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A sponsored project is defined as any externally funded research or scholarly activity that has a defined scope of work or set of objectives, which provides a basis for sponsor expectations. This more specifically involves research, demonstration, professional development, instruction, training, curriculum development, community and public service, or other scholarly activity involving funds, materials, other forms of compensation, or exchanges of in-kind efforts under awards or agreements. The presence of any one of the following conditions normally identifies the activity as a sponsored project:

  • The proposal is submitted in response to an RFP (request for proposals) or similar solicitation.
  • The proposal commits the University to a specific line of scholarly or scientific inquiry typically documented in a statement of work to be performed.
  • The proposal includes a set of objectives which provides a basis for sponsor expectations.
  • The proposal commits University resources, such as the level of personnel effort or use of equipment, facilities, or other resources.
  • The proposal includes a detailed budget.
  • The proposed project involves the use of human subjects, laboratory animals, radioactive or hazardous materials, recombinant DNA, carcinogens, pathogens, or proprietary materials.
  • There is a specified period of performance, typically defined by “start” and “end” dates.
  • The sponsor requires deliverables stated in an agreement, such as reports, financial accounting, or intellectual property ownership.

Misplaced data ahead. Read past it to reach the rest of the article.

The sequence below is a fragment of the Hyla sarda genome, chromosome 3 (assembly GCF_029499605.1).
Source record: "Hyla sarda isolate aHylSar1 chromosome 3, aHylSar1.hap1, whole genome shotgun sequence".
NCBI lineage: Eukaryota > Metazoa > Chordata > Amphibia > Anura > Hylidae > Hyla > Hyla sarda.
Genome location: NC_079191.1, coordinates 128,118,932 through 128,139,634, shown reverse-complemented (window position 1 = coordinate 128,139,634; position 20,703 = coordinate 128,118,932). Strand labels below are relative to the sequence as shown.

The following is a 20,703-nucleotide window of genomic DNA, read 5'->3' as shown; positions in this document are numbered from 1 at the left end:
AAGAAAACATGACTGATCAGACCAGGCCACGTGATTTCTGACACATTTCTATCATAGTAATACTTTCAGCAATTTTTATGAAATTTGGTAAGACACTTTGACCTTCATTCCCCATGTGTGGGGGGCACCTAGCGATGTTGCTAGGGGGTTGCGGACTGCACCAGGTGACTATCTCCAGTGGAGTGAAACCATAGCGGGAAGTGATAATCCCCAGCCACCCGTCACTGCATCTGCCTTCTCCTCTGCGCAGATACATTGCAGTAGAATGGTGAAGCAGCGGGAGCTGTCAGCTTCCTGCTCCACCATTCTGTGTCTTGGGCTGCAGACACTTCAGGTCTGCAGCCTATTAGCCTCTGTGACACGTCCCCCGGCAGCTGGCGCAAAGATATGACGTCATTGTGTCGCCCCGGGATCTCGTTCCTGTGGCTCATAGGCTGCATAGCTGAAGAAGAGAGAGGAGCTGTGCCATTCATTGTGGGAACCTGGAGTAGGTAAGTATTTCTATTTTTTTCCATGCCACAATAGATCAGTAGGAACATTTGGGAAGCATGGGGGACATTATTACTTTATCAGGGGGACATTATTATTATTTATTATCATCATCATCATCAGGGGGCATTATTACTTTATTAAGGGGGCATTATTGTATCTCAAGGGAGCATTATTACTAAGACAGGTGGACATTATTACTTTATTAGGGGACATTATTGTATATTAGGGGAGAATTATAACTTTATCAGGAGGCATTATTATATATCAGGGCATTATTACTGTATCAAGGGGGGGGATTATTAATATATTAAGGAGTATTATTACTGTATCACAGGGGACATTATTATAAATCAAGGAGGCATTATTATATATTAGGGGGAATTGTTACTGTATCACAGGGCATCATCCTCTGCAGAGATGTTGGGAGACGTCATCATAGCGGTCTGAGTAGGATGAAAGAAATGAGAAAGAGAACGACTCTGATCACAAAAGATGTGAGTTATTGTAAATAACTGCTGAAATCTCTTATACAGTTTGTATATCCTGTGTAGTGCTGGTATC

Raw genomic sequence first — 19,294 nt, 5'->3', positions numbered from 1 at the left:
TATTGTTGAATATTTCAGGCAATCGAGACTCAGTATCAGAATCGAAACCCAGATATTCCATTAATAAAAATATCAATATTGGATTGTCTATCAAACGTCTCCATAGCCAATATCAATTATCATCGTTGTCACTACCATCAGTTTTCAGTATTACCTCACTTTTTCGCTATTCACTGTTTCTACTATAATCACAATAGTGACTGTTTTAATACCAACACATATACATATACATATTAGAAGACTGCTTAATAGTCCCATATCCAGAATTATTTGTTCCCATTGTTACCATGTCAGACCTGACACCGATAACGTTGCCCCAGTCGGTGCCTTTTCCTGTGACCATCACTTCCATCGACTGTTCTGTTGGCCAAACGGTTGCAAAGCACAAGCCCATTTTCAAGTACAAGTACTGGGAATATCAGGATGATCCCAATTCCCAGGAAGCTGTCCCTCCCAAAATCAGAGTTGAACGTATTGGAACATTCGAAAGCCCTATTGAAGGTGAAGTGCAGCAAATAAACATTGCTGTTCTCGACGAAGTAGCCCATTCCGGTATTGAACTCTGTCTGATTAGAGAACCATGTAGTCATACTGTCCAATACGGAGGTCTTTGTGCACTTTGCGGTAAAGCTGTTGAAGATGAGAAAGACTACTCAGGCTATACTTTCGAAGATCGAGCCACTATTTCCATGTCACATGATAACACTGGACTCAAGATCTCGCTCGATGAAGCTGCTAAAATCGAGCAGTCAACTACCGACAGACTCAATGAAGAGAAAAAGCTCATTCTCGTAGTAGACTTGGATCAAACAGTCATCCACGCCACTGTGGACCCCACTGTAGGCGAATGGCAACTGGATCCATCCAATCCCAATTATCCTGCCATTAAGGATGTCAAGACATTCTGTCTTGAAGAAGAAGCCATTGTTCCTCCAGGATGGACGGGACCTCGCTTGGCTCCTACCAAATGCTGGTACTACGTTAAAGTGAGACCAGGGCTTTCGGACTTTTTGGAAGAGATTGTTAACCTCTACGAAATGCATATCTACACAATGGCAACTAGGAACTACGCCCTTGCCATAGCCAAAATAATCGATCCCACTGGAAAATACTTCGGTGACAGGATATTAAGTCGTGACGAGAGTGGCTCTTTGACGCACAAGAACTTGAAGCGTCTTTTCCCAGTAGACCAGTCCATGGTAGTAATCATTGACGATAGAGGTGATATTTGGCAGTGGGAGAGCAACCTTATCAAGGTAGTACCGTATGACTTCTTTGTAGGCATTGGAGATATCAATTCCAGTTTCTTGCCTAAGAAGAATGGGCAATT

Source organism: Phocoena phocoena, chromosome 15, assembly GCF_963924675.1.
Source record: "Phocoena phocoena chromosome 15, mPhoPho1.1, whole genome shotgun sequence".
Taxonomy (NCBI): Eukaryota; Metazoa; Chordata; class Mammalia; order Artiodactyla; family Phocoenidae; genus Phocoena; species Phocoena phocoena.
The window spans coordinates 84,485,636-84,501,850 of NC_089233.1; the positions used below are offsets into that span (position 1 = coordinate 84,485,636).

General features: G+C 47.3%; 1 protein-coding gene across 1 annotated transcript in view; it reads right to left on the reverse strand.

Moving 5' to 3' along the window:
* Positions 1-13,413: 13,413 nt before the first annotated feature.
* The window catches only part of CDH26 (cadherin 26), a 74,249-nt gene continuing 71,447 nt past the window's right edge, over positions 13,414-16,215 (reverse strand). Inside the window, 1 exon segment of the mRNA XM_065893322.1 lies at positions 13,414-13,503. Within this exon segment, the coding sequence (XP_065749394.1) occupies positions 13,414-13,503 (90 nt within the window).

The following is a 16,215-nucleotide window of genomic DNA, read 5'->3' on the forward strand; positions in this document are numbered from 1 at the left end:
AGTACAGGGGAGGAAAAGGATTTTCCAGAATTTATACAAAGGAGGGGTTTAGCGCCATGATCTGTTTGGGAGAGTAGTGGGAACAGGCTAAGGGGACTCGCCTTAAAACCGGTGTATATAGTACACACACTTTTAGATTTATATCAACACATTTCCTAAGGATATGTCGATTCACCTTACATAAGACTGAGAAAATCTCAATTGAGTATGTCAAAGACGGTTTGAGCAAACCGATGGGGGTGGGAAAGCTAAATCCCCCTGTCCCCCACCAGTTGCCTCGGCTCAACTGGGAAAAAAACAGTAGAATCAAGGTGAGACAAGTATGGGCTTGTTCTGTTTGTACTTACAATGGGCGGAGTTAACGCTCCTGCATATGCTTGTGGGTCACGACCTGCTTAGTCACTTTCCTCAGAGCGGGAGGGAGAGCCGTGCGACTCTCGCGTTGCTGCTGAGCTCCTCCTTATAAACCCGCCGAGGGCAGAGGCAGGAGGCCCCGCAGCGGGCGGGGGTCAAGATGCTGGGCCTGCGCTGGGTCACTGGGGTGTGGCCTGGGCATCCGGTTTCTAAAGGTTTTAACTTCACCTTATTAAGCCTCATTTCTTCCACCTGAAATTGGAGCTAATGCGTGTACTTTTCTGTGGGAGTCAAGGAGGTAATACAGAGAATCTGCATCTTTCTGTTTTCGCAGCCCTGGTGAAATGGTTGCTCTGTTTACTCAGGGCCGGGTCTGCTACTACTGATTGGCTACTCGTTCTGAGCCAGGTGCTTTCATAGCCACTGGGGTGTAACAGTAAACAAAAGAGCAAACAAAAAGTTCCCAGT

• The award restricts or monitors publications or use of results or requires protection of confidential information.
  • The award provides for the disposition of tangible or intangible propertythat may result from the project such as equipment, records, formal activity reports, theses and dissertations, rights in data, software, copyrights, inventions or research-related materials.
  • The award specifies fiduciary responsibilities such as adherence to a line item budget, project audit, payment contingencies, and the return of any unexpended funds at the end of the project.
  • The sponsor is involved in making decisions regarding project performance or stands to derive benefit from the work performed.

Sponsored awards are made to the University on behalf of the principal investigator (PI), who is primarily responsible for carrying out the requirements of the award. The PI may also be referred to as the project director. The few exceptions are certain awards that may be made to individuals, such as some faculty fellowships. Please see Principal Investigator Guidelines for who may serve as a PI.

In developing a proposal and administering an award, the PI represents the University and is responsible for upholding the high standards expected of University projects. The PI also serves as fiscal officer of the project, with all the attendant responsibilities of project fiscal management.

Sponsored projects are subject to facilities and administrative costs (F&A) at the University’s rate applicable to the type of project being conducted. If the sponsor has a published federally negotiated policy, uniformly applied, prohibiting or restricting the payment of F&A costs, the University will accept the reduced F&A rate in accordance with the sponsor’s policy. This policy does not apply to for-profit sponsors that are expected to provide full F&A recovery.